Brad DeLong says the debate between David Brooks and Paul Krugman is over, it's clear Krugman was right:
Game, Set, and Match to Paul Krugman..., by Brad DeLong: It appears that Paul Krugman wins his fight with David Brooks, who had written this about Paul Krugman's invocation of Ronald Reagan in Philadelphia, Mississippi:
David Brooks: History and Calumny: Today, I’m going to write about a slur. It’s a distortion that’s been around for a while, but has spread like a weed over the past few months. It was concocted for partisan reasons: to flatter the prejudices of one side, to demonize the other and to simplify a complicated reality into a political nursery tale.... But still the slur spreads. It’s spread by people who, before making one of the most heinous charges imaginable, couldn’t even take 10 minutes to look at the evidence. It posits that there was a master conspiracy to play on the alleged Klan-like prejudices of American voters, when there is no evidence of that conspiracy. And, of course, in a partisan age there are always people eager to believe this stuff.
Here, via Rick Perlstein, is Joseph Crespino:
Did David Brooks Tell the Full Story About Reagan's Neshoba County Fair Visit?: In his November 9, 2007, column in the New York Times, David Brooks discussed Ronald Reagan’s appearance at the Neshoba County Fair in 1980 and his use of the term “states’ rights.” Brooks absolved Reagan of racism, but he ignored the broader significance of Reagan’s Neshoba County appearance.... Consider a letter that Michael Retzer, the Mississippi national committeeman, wrote in December 1979 to the Republican national committee. Well before the Republicans had nominated Reagan, the national committee was polling state leaders to line up venues where the Republican nominee might speak. Retzer pointed to the Neshoba County Fair as ideal for winning what he called the “George Wallace inclined voters.”...
On July 31st, just days before Reagan went to Neshoba County, the New York Times reported that the Ku Klux Klan had endorsed Reagan. In its newspaper, the Klan said that the Republican platform “reads as if it were written by a Klansman.” Reagan rejected the endorsement, but only after a Carter cabinet official brought it up in a campaign speech. The dubious connection did not stop Reagan from using segregationist language in Neshoba County.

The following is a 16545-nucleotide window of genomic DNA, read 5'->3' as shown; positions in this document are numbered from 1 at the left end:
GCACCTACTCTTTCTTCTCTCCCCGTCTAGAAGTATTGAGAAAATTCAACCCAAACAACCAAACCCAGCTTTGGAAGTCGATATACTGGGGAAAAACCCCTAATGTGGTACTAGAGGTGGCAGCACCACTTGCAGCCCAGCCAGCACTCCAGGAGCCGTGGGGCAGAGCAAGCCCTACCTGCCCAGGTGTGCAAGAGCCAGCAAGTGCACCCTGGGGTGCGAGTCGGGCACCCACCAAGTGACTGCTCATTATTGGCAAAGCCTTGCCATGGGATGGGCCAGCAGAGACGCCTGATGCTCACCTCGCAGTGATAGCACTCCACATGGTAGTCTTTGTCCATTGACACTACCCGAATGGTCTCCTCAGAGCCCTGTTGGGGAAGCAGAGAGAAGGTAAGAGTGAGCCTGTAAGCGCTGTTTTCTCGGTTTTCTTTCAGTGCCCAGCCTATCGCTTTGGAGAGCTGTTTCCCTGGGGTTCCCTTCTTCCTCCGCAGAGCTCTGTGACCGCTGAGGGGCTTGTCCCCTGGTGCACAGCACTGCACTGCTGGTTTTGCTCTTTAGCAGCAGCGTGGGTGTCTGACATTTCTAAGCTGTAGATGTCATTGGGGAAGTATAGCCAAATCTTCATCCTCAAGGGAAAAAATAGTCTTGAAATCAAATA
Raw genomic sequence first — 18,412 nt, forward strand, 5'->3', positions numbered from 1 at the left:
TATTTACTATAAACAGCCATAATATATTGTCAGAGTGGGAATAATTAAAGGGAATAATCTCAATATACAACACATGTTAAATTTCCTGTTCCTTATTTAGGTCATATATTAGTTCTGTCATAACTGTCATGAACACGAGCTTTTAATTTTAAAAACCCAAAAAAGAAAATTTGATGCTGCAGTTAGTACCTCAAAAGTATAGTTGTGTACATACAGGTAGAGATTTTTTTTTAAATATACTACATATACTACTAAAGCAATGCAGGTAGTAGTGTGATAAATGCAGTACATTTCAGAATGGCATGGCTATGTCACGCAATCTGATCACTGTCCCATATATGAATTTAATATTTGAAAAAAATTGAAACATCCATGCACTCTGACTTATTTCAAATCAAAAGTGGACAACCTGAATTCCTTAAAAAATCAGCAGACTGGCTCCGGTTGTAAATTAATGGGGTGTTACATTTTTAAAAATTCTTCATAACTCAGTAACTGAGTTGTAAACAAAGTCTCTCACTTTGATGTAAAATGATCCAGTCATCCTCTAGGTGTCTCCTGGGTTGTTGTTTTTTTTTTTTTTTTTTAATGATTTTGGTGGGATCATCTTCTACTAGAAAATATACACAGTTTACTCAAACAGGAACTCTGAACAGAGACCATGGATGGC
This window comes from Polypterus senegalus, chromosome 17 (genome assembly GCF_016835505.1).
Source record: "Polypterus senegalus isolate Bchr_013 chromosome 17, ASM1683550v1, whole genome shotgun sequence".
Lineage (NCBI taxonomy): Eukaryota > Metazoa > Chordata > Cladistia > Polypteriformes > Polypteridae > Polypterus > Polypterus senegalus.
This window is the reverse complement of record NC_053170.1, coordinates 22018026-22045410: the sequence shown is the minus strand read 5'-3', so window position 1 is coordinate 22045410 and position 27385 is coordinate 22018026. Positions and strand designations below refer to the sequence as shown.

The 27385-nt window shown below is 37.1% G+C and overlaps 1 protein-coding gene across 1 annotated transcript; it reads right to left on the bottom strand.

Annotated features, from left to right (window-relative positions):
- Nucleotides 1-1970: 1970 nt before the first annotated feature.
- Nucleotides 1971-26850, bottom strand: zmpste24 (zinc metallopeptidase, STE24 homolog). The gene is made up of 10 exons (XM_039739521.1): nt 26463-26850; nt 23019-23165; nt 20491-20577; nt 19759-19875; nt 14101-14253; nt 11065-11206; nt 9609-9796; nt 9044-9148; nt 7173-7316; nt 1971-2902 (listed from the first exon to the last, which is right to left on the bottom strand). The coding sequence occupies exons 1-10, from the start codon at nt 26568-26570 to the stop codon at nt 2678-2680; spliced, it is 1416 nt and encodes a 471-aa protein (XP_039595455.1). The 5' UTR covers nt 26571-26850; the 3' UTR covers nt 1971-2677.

It was clear from other episodes in that campaign that Reagan was content to let southern Republicans link him to segregationist politics in the South’s recent past. Reagan’s states rights line was prepared beforehand and reporters covering the event could not recall him using the term before the Neshoba County appearance. John Bell Williams, an arch-segregationist former governor who had crossed party lines in 1964 to endorse Barry Goldwater, joined Reagan on stage at another campaign stop in Mississippi. Reagan’s campaign chair in the state, Trent Lott, praised Strom Thurmond, the former segregationist Dixiecrat candidate in 1948, at a Reagan rally, saying that if Thurmond had been elected president “we wouldn’t be in the mess we are today.”
Brooks’s defense of Reagan seemed to be a response to his fellow Times columnist Paul Krugman.... Brook’s column, however, is a good example of conservatives’ discomfort with their racial history. Reagan is to modern conservatism what Franklin Roosevelt was to liberalism, so it’s not surprising that Brooks would feel the need to defend him. But Brooks’s throwaway remark that “it’s obviously true that race played a role in the GOP ascent” understates what actually happened.... [Reagan] did it in 1966 when he campaigned for the California governorship by denouncing open housing and civil rights laws. He did it in 1976 when he tried to beat out Gerald Ford for the Republican nomination by attacking welfare in subtly racist terms. And he did it in Neshoba County in 1980.
Reagan knew that southern Republicans were making racial appeals to win over conservative southern Democrats, and he was a willing participant. Despite what Brooks claims, it’s no slur to hold Reagan accountable for the choice that he made. Neither is it mere partisanship to try to think seriously about the complex ways that white racism has shaped modern conservative politics.
For more on the subject from Rick Perlstein, see St. Ronnie and the 11th Commandment.